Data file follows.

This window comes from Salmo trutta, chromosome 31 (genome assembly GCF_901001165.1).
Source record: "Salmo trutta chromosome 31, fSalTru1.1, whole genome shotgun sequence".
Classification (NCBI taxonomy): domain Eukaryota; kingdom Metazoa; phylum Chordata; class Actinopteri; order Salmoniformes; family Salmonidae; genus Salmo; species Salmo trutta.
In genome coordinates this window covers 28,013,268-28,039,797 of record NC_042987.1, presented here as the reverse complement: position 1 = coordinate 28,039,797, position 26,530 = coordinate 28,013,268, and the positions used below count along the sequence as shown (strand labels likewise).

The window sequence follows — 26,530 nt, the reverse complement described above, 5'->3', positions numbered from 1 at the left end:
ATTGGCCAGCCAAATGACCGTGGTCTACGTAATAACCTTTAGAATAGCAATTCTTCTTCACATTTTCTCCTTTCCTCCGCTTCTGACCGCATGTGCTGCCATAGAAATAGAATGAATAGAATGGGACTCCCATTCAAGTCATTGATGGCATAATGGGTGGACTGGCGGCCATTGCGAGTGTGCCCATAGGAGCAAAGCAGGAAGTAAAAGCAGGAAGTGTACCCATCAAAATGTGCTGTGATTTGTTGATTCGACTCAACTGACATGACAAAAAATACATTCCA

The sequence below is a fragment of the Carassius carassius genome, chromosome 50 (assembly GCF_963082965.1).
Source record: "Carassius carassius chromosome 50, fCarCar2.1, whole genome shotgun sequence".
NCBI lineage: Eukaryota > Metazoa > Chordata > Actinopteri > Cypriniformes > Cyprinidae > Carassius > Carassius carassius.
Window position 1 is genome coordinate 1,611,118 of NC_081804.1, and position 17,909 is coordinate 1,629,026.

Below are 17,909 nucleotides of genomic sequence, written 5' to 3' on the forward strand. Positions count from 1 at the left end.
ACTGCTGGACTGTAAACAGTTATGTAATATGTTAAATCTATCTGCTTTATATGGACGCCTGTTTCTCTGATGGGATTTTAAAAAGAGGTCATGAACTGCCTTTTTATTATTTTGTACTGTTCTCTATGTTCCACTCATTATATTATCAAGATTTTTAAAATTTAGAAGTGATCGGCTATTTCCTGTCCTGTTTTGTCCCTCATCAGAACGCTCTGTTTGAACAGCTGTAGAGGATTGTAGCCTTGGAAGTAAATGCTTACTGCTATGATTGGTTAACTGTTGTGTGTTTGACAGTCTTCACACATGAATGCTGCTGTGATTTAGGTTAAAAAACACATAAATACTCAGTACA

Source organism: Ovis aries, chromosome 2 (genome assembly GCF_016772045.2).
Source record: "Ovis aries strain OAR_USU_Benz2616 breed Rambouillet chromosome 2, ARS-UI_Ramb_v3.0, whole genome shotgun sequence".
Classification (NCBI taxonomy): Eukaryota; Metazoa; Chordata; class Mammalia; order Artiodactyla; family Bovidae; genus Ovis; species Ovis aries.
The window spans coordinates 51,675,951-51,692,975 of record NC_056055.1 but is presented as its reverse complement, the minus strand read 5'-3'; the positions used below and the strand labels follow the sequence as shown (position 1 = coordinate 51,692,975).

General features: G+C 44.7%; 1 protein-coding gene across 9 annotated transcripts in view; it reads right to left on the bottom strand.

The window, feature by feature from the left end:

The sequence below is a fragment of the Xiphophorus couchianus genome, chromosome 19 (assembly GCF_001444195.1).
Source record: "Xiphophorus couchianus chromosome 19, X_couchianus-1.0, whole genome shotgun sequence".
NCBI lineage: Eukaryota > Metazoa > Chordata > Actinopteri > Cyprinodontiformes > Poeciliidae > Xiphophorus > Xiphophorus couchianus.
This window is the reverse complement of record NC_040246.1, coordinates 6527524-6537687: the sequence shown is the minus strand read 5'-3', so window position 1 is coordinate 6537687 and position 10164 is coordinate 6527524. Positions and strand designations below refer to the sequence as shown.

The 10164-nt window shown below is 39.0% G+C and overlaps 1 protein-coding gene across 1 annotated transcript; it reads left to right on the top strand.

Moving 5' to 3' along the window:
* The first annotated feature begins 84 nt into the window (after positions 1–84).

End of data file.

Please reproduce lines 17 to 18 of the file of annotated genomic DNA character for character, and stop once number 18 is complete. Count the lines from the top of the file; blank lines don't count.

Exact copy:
General features: G+C 44.7%; 1 protein-coding gene across 9 annotated transcripts in view; it reads right to left on the bottom strand.

The window, feature by feature from the left end: